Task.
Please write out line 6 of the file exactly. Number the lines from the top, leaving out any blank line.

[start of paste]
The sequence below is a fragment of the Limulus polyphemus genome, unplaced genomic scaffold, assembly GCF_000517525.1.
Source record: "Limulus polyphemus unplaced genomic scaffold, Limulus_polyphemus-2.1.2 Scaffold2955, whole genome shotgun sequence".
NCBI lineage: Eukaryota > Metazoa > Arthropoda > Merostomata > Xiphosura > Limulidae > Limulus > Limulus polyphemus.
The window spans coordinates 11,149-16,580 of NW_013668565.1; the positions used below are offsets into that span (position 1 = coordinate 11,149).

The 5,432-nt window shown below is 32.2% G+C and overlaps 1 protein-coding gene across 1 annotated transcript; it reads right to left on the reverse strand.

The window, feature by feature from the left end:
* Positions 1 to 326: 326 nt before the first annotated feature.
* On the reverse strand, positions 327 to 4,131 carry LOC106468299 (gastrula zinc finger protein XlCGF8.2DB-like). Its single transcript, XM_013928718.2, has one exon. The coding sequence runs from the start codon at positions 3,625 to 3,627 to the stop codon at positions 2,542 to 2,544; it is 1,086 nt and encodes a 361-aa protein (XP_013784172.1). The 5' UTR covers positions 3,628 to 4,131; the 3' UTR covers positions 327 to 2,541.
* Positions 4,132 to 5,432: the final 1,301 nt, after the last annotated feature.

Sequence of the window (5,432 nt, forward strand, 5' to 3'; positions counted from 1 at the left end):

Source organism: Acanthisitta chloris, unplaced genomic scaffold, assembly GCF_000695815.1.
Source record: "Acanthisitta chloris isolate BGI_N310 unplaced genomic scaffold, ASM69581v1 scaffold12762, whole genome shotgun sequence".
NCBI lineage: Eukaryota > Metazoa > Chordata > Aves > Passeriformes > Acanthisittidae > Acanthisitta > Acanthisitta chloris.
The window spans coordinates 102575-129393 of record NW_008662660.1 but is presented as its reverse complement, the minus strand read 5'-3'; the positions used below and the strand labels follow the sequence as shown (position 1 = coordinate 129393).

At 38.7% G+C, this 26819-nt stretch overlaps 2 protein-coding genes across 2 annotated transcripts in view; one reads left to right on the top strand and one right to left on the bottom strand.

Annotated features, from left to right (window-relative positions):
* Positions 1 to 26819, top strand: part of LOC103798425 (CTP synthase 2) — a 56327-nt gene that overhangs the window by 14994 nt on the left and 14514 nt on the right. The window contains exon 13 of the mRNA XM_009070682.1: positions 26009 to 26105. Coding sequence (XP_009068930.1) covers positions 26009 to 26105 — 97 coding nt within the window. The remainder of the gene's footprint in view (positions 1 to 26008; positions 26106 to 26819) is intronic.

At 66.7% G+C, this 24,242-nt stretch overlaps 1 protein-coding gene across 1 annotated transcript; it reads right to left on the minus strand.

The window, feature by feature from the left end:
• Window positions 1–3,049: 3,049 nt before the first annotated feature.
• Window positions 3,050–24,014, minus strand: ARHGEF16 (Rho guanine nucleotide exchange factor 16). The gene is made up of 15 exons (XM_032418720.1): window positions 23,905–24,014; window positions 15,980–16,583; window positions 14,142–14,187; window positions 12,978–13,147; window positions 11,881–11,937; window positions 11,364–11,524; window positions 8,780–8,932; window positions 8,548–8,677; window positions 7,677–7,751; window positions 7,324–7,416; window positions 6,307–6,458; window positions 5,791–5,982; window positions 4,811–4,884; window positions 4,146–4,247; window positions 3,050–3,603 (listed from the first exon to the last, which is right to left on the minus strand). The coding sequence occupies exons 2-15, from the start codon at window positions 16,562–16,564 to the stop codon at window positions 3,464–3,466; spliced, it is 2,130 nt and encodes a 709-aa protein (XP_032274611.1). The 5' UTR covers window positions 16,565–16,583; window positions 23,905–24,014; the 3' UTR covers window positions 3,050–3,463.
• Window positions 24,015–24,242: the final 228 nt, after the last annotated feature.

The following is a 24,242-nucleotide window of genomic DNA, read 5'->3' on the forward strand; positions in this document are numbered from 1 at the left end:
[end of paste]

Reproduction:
The window, feature by feature from the left end: